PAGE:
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The further the nation moved from 1965, the more natural it has become to expect American immigration laws to be blind to race and religion, that maybe that was the way it always had been.

It’s tempting to believe that the period from 1882 to 1965 was simply an exception, a deviation from true American values. Progressives as well as conservatives tend to make a god of American nationalism and proclaim themselves defenders of the one true church. This is not American. This is not who we are.

The problem, of course, is that this is precisely who we are: a nation built on white nationalism and democracy, slavery and civil liberties, exclusion and inclusion, sin and grace. A nation that boldly declared a principle of radical equality while steadily constructing an architecture of discrimination.

This matters, because it is another reminder that our constitutional system can bear a tremendous amount of illiberalism. The Constitution, Supreme Court, and checks and balances were all in place when the country slammed shut its doors in the 1880s and again in the 1920s. They were still there three months ago when Trump won the election, and two weeks ago when he was sworn into office, and yesterday — when he did whatever insane thing he did the day before you’re reading this. None of those safeguards are self-executing; none will automatically protect “American values,” because “American values” include both America at its best and America at its very worst.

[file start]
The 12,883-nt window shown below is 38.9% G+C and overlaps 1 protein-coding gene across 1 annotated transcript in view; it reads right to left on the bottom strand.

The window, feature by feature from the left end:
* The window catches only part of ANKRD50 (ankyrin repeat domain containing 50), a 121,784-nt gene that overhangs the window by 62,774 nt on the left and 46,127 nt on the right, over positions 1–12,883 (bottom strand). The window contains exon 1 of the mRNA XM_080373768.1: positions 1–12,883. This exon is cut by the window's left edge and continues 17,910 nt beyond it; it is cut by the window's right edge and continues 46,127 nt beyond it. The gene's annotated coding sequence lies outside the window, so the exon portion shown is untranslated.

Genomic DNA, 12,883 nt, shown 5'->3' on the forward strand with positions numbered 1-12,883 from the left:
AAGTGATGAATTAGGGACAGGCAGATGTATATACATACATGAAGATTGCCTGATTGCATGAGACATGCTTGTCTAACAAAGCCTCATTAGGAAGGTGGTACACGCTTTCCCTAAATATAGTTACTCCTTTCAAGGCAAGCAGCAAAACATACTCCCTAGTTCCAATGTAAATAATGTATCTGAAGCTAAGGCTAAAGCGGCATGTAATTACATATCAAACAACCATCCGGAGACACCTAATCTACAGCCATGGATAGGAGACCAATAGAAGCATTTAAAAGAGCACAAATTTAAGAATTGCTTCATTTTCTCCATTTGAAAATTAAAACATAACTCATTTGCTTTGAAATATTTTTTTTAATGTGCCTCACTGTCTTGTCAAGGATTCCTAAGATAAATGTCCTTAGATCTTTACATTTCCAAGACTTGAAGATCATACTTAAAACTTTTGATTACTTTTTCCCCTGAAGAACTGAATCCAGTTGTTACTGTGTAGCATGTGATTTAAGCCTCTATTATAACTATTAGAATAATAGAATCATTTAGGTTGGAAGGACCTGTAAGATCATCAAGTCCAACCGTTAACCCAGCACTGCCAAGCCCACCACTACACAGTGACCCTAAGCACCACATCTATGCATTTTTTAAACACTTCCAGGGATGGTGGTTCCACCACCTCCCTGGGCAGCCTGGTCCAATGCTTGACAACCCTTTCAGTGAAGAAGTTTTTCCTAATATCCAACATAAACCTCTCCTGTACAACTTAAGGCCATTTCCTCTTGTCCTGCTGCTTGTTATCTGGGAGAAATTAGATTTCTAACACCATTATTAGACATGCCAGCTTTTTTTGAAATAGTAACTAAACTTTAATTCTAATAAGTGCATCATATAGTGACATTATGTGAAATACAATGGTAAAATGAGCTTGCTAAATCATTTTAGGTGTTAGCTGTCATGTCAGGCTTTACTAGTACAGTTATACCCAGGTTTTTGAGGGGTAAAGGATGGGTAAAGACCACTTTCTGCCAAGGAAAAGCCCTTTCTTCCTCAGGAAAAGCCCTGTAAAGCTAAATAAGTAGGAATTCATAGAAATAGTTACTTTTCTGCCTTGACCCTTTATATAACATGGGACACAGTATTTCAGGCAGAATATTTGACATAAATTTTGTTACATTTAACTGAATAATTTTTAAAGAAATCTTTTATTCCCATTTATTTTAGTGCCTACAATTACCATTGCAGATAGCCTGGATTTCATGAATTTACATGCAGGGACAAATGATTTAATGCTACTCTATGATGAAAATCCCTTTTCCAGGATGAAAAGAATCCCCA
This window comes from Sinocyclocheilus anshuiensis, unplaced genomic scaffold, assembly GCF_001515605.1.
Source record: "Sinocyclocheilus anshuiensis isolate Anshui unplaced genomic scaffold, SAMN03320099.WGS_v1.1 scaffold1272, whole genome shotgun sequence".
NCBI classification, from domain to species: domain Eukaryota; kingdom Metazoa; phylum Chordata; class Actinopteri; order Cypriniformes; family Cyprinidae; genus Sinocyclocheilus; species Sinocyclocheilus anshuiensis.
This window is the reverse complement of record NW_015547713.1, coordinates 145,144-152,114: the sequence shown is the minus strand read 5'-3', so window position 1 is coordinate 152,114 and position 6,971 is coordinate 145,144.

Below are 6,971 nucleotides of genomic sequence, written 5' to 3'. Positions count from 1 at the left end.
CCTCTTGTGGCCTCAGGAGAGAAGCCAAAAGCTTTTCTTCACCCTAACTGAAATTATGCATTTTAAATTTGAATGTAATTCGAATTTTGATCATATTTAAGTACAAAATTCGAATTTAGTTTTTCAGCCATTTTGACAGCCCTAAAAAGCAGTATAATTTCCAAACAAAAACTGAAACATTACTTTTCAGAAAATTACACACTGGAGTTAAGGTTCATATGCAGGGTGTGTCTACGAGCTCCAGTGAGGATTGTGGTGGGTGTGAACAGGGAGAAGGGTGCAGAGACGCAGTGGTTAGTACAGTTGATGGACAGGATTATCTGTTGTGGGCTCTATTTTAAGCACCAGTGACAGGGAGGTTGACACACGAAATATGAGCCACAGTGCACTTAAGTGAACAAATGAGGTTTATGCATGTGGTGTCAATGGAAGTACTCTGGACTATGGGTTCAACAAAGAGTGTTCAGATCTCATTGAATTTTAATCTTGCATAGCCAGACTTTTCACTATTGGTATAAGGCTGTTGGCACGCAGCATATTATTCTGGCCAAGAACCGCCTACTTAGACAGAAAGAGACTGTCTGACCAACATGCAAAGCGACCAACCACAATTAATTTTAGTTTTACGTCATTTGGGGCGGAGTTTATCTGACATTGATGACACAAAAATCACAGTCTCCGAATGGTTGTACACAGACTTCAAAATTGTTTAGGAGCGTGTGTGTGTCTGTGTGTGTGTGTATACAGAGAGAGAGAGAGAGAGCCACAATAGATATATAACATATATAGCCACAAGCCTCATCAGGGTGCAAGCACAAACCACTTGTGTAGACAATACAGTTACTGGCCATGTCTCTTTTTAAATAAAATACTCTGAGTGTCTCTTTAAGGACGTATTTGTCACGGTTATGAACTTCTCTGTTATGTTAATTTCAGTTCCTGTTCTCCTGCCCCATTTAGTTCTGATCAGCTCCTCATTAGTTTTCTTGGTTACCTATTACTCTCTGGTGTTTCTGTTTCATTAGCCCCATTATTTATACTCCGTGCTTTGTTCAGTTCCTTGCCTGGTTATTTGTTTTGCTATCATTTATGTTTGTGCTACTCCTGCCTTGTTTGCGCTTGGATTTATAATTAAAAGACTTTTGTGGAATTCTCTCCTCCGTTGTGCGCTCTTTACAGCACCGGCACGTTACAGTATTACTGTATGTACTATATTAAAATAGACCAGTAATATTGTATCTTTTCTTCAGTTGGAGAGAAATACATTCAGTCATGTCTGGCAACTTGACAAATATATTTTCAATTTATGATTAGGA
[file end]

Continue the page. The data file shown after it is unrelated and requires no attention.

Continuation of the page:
For now, that means the Muslim ban and the mass protests to stop it are both American. The battle between the two, not its outcome, is who we are.

Source: “This is not who we are,” critics say about the refugee ban. But what if it is? (vox)